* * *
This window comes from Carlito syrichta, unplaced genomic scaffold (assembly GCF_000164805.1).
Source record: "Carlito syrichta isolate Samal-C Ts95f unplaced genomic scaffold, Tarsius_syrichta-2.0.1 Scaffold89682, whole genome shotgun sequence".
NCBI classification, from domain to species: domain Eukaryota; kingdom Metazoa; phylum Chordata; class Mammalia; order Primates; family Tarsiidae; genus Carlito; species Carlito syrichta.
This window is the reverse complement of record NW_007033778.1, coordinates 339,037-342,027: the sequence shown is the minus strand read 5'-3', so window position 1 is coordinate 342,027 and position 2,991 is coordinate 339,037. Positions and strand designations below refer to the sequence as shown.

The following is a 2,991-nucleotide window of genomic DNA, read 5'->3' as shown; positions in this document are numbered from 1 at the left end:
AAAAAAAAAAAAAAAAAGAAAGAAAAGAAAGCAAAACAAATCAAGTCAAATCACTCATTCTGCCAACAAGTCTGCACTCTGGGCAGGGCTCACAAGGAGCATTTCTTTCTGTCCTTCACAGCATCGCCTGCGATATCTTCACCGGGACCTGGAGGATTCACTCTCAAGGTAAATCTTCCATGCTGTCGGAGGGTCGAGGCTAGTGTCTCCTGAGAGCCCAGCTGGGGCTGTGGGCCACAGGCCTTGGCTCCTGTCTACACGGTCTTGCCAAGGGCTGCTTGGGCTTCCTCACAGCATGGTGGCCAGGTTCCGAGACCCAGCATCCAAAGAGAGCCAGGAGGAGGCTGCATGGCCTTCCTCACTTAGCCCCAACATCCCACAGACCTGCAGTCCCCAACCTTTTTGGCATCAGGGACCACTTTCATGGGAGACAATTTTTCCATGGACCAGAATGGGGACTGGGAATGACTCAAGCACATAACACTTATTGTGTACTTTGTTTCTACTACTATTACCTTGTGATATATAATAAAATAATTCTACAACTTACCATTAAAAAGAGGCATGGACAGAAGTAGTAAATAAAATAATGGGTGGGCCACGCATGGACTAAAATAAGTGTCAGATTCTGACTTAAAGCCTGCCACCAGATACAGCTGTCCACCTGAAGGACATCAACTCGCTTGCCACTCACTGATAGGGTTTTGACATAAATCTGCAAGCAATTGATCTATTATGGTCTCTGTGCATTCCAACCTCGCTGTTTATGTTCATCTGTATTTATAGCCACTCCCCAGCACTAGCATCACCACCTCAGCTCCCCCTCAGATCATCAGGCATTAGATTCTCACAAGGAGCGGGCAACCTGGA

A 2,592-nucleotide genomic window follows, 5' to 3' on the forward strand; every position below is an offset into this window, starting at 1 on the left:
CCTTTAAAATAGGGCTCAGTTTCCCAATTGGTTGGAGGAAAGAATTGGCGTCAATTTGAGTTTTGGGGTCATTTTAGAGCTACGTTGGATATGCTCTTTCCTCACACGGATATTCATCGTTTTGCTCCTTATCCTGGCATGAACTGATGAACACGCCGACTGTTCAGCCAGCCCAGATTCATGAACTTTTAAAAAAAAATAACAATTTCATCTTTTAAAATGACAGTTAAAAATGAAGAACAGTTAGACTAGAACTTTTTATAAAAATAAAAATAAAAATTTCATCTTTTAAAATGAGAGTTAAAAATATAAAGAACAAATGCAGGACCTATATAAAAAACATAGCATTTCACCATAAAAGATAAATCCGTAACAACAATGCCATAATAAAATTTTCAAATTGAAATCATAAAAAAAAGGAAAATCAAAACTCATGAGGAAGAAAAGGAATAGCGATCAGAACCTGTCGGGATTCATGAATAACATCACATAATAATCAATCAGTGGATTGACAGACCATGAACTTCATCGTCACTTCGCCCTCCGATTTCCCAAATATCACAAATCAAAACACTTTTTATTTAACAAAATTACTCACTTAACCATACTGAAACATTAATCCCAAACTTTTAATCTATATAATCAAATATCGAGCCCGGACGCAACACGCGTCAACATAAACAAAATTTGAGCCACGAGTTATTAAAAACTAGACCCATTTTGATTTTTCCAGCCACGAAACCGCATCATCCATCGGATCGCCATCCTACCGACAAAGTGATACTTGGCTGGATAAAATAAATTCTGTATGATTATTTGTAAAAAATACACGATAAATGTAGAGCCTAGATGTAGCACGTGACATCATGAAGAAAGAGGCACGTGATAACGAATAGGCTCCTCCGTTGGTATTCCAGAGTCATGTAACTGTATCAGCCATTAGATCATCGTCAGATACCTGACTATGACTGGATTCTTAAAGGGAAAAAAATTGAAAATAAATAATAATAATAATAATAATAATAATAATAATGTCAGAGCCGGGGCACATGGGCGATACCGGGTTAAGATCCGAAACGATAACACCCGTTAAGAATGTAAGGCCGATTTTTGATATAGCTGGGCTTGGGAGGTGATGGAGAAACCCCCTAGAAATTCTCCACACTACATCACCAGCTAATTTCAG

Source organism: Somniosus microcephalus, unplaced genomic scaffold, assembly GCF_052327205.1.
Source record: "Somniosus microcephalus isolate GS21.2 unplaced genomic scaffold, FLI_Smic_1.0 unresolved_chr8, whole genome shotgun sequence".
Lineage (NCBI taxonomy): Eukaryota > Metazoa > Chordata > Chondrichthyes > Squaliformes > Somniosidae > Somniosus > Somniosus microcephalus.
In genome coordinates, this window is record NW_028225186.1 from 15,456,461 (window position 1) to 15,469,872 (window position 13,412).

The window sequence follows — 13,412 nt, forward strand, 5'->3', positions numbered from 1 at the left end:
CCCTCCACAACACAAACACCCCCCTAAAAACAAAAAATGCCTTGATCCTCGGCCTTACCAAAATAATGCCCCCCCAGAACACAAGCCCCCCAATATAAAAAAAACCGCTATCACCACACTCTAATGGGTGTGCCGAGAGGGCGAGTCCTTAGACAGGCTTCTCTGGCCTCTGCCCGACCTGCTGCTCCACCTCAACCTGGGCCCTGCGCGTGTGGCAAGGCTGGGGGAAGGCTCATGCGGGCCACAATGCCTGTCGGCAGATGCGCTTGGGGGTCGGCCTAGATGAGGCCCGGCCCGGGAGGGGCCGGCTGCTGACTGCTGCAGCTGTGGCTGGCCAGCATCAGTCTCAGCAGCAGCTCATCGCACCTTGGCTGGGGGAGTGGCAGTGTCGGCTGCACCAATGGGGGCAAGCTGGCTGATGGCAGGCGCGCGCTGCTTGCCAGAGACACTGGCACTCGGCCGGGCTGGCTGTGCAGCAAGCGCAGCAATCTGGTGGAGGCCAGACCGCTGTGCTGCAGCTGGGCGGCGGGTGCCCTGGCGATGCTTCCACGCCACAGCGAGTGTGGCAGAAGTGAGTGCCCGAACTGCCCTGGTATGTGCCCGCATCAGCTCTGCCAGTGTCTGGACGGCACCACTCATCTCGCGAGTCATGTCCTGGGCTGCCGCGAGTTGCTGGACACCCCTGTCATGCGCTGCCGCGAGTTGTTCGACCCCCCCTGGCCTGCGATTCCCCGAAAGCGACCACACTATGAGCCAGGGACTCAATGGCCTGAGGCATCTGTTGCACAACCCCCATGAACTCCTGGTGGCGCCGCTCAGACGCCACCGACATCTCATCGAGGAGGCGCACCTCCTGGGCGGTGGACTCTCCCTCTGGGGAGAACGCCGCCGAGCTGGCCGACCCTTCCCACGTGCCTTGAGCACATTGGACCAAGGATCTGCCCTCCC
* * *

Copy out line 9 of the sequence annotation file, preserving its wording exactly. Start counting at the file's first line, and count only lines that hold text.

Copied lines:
Source organism: Somniosus microcephalus, unplaced genomic scaffold, assembly GCF_052327205.1.